Tribal Tech's Gary Willis, Kirk Covington and Libert Fortuny Releasing Slaughterhouse


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Fiercely uncompromising with equal allegiance to jazzy improvisation, funky backbeats and sonic experimentation, the audacious power trio Slaughterhouse 3 dwells in a place where fellow renegades like Garage a Trois, Bobby Previte & Charlie Hunter's Groundtruther and jam band godfathers Medeski, Martin & Wood operate -- right on that cutting edge between Sun Ra-inspired extrapolation and James Brown-inspired groovepower.

Anchored by the formidable rhythm tandem of drummer Kirk Covington and bassist Gary Willis (bandmates in Tribal Tech, one of the premier fusion groups of the past 20 years), Slaughterhouse 3 also introduces to fans of provocative, post-Bitches Brew electric music the gifted saxophonist Libert Fortuny, who is fast emerging as one of the brightest young talents on Spain's jazz scene. Armed with an arsenal of analog pedals and various digital gear, Fortuny deftly manipulates his sound to create loops, feedback, harmonic squeals and all manner of sonic mayhem in the mix. And no matter how far out Fortuny may take it, as on the experimental noise-thrash jam “Let's Go" or the raucous “Slaughterhouse 3" from the band's killer self-titled debut, Covington and Willis hold down the fort with slamming backbeats and ultra-funky basslines.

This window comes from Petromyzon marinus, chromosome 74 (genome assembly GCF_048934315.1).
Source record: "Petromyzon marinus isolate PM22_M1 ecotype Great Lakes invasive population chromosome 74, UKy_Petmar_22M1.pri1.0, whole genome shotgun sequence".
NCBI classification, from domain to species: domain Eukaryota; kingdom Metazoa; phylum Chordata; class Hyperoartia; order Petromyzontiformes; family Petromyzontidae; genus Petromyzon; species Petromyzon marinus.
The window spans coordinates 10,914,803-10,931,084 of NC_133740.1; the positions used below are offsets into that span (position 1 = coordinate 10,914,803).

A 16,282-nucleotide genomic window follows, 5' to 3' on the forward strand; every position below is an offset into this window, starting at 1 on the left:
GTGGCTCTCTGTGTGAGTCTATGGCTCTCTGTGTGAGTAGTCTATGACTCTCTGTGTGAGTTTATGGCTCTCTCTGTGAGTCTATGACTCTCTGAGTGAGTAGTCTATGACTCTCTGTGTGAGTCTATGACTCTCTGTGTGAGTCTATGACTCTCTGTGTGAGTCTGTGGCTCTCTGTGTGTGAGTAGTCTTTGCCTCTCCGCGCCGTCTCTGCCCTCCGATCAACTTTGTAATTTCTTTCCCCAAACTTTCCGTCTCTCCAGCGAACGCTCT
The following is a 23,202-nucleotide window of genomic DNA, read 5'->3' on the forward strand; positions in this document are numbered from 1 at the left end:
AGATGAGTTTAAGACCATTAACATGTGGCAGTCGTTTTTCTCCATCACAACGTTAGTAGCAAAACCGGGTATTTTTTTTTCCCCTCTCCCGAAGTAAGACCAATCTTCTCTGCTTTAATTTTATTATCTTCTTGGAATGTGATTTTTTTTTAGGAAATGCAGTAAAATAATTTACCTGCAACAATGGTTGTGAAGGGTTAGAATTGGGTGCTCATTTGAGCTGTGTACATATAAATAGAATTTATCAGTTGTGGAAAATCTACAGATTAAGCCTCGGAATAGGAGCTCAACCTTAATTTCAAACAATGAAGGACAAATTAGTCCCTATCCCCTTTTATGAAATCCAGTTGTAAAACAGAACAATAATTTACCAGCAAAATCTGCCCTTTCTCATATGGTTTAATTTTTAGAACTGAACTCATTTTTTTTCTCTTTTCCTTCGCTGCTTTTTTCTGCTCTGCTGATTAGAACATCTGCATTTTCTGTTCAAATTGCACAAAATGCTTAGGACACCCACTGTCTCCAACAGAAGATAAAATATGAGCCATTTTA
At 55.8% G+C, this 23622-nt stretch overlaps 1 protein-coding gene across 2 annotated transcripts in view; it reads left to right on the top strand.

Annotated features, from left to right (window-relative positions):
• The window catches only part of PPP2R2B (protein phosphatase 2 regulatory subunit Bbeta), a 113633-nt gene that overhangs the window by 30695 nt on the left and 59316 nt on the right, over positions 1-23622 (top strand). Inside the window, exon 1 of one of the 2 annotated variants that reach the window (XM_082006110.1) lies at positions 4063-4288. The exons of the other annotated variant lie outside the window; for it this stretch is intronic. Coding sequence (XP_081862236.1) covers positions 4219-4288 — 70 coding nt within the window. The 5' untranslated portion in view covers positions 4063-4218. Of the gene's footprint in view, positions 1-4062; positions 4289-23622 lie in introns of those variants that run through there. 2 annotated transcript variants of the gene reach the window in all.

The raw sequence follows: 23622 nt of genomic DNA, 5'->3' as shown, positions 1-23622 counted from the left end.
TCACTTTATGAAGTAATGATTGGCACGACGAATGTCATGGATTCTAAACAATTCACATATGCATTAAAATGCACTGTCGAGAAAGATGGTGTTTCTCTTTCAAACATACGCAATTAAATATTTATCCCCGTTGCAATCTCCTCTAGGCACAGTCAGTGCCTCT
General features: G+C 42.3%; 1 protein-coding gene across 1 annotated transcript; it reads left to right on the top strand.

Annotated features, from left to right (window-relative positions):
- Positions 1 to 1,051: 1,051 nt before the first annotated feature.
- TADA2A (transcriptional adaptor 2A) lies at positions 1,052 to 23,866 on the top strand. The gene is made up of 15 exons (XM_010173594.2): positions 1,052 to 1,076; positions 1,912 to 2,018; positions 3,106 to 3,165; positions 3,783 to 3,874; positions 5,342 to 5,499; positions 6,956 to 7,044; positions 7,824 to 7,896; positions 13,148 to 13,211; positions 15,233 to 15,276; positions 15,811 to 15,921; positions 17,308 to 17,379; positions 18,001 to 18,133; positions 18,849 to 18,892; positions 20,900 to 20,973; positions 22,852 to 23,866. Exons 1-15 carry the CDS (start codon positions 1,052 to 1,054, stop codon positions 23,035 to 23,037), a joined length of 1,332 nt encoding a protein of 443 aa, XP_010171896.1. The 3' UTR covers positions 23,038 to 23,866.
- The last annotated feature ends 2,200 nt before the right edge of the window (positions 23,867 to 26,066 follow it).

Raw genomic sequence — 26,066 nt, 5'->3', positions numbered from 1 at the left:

From jagged abstractions like “Interactive Show" to ultra-funky J.B. paeans like “Toxic" or “Booty Duty," Slaughterhouse 3 summons up white-hot intensity on top of thick, syncopated grooves, with tasty little ear cookies floating in and out of the mix, courtesy of Fortuny's electronic tweakage. On the powerful “Moof" they deliver a kick that recalls classic Weather Report, with Fortuny playing Wayne Shorter to Covington's Peter Erskine and Willis' Jaco Pastorius. Then on “Trapeze" they play it more spacious and open-ended in the freewheeling manner of Sun Ra or his legion of avant garde followers. Willis, an electric bassist of unparalleled facility who has appeared on recordings by the likes of Wayne Shorter, Allan Holdsworth and Dennis Chambers, fuels the slow, shuffling “Stinky" with nasty Mu-Tron-inflected tones (reminiscent of his playing on Tribal Tech's “Space Camel" from their 2000 outing, Rocket Science). Once they hit the road in support of Slaughterhouse 3, this potent band of improvisers and groovemeisters promises to be a formidable presence on the avant jam-band scene. -- Bill Milkowski

Slaughterhouse is being released in USA on Abstract Logix.

This story appears courtesy of Abstract Logix.
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